With the dust settling on the rubble of the former Red Shirt strongholds in Bangkok, Crikey spoke to Professor Damien Kingsbury, from Deakin University’s School of International and Political Studies, about the future of Thailand’s democratic process and the role of the monarchy, whose absence in the current political crisis has been notable.
“Normally, the King would have intervened and averted the situation from escalating to the point it did. The King’s role in the past has indicated that he’s the circuit breaker in the Thai political process — a fundamental weakness in attempts to establish a democratic society. In this situation, with the King old, sick and unable to act in his usual manner, there were insufficient checks to make sure that political competition didn’t descend into violence.
“There are two major issues here: first, the King is likely to die soon, and his son doesn’t have his popularity, authority or legitimacy — he’s known as a corrupt and venal character, whose behaviour is quite out of keeping with the King’s. There have been a large number of lèse majesté cases recently in Thailand, and it’s probable that these have been generated by the Prince to strengthen his role and the role of the monarchy, particularly vis a vis parliament. He wants to strengthen the ties with the Bangkok elite parties who are responsible for this crackdown: a coalition of monarchists, military and significant business interests.
“The second major issue is that Thailand has struggled with sustained democratic process — they have great aspirations, but the process keeps tripping over, and they’ve been vulnerable to a series of coups. While most Thais support democratic process, the powerholders are reluctant to allow democratic process to disadvantage them, and have a vested interest in undermining the process. Thaksin Shinawatra may have been a pretty terrible Prime Minister, but he did represent the people.”
Thailand’s unstable political landscape has been simmering hot for four years now, since the ousting of elected prime minister Thaksin Shinawatra in 2006, and fuelled by concerted efforts to prevent him and his largely working-class sympathisers from returning to power. Two of his allied parties were blocked from taking power, his assets were frozen and his passport revoked.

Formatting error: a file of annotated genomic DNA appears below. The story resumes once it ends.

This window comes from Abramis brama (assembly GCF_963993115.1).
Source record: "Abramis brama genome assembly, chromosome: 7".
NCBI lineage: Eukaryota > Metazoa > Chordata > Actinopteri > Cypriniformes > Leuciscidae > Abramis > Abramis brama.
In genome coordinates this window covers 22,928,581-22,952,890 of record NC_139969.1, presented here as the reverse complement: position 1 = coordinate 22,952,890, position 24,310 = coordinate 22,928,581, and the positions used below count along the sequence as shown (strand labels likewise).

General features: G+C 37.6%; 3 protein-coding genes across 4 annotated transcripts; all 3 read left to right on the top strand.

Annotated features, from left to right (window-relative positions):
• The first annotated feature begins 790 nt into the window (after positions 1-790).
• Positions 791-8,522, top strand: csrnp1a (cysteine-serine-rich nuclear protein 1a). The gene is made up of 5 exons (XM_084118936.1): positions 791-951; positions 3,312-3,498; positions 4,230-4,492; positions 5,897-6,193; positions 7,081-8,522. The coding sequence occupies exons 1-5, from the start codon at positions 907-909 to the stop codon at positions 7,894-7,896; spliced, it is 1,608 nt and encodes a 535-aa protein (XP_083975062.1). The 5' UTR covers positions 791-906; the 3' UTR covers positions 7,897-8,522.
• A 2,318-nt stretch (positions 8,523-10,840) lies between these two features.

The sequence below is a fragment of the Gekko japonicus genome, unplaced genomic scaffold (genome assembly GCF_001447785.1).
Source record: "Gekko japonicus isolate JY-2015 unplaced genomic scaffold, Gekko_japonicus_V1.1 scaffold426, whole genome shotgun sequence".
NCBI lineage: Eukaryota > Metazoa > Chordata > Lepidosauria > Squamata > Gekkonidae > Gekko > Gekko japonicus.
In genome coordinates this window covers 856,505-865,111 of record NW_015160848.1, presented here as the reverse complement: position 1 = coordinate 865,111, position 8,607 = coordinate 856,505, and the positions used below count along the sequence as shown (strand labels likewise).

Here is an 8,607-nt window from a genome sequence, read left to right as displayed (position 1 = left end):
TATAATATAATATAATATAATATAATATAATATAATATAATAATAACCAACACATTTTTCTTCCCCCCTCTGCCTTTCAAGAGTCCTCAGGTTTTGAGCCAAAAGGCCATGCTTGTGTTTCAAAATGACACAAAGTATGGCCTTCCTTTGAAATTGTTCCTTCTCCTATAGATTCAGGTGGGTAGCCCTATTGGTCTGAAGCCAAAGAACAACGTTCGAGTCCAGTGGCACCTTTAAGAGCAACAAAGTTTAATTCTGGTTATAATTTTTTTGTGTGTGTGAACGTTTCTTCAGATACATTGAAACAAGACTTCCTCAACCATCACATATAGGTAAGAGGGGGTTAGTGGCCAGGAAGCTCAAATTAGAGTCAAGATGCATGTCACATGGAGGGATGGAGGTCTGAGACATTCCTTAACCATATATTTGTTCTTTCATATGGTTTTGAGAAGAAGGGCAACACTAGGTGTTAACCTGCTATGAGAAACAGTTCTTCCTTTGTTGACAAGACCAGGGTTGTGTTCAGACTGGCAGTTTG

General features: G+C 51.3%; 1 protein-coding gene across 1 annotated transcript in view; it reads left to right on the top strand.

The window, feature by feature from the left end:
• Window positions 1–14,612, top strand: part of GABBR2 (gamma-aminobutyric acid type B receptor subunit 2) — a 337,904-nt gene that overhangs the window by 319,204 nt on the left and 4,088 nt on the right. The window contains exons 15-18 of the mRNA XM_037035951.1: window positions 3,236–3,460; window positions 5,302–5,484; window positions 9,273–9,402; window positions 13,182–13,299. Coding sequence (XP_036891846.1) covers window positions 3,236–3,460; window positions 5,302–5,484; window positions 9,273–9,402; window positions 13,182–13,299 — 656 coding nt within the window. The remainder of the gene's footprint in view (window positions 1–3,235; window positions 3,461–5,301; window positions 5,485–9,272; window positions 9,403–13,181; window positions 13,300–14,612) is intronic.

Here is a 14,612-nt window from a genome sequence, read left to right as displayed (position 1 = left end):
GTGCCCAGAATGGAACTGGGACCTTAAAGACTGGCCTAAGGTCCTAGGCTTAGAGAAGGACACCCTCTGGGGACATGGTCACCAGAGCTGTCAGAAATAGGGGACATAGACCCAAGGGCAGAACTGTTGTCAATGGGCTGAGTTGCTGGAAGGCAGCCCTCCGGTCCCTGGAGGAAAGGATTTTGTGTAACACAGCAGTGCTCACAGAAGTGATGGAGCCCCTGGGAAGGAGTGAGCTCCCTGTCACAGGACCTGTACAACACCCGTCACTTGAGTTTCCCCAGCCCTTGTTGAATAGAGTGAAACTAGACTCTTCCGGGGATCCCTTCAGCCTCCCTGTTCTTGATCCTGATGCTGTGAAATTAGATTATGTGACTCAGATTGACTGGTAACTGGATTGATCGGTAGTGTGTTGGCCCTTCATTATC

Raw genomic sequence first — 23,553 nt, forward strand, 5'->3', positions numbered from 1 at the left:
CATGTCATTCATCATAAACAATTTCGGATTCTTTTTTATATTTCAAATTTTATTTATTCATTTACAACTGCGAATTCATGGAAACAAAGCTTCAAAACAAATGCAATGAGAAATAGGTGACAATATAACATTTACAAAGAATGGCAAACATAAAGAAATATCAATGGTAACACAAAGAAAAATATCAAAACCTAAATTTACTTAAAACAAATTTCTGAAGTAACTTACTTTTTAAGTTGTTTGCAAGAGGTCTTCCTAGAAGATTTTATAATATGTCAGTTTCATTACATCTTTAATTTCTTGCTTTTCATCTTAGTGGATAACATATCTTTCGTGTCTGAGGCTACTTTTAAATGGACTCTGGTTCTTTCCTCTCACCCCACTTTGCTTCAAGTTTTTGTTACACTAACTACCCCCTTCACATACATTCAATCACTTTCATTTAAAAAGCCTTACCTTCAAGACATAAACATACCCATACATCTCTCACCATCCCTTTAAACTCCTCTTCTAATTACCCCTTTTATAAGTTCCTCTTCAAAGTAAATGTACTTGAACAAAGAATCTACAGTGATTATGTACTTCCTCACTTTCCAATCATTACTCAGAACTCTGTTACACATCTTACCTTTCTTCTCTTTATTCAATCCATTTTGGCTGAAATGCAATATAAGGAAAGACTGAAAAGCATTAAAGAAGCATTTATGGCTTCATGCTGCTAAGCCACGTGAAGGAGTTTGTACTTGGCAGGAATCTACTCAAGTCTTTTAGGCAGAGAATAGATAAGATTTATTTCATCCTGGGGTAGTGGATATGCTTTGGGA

While Thaksin is believed to be a supporter of the Red Shirt movement from his globetrotting exile, Kingsbury doesn’t believe that he will be able to take another run at the prime ministership.
“Thaksin’s supporters have become increasingly aware of his own corruption and abuse of power, and not all of the coaltion that makes up the Red Shirts are entirely comfortable with him. The group includes some of the members of the banned Communist Party of Thailand — now social democrats, largely working with the poor.
“There is a coherence within the coalition, with peasants and poor people from the north-east and north aligning with poor people in the city — not necessarily a revolutionary environment, but an identification of interests in common, particularly a better distribution of the wealth of the state. Many people thought Thaksin was delivering on that, and to some extent he did, until the coup brought in the new regime.”
Now that the current protest has been quashed, Thailand is likely to return to a holding pattern until a new constitution — Thailand’s 18th since absolute monarchy ended in 1932, and third since the 2006 coup — is established.
“If the King dies, his son will succeed, and we can expect a continuation of the status quo on the part of the Bangkok elite. The Thai economy is suffering as a result of the unrest and will continue to suffer — in future, there will be a call to re-establish some sort of electoral process, and probably a new constitution. The question is what that constitution will look like, particularly regarding the role of the monarchy. The heir apparent will want to see a stronger role for the monarchy, while the pro-democratic movement will want a weaker role — this will be the point of dispute.”
According to Kingsbury, it’s unlikely that any move on a new constitution will be made before the end of this year. Allowing time to elapse gives the Red Shirt coalition, always prone to fragmentation, a chance to lose its cohesiveness. On the other hand, waiting too long for a return to review of the democratic process could see further unrest.
“Given the profound division in Thai society, and the fact that if there were an election right now, the Red Shirts would win, it seems unlikely that the government will try anything.”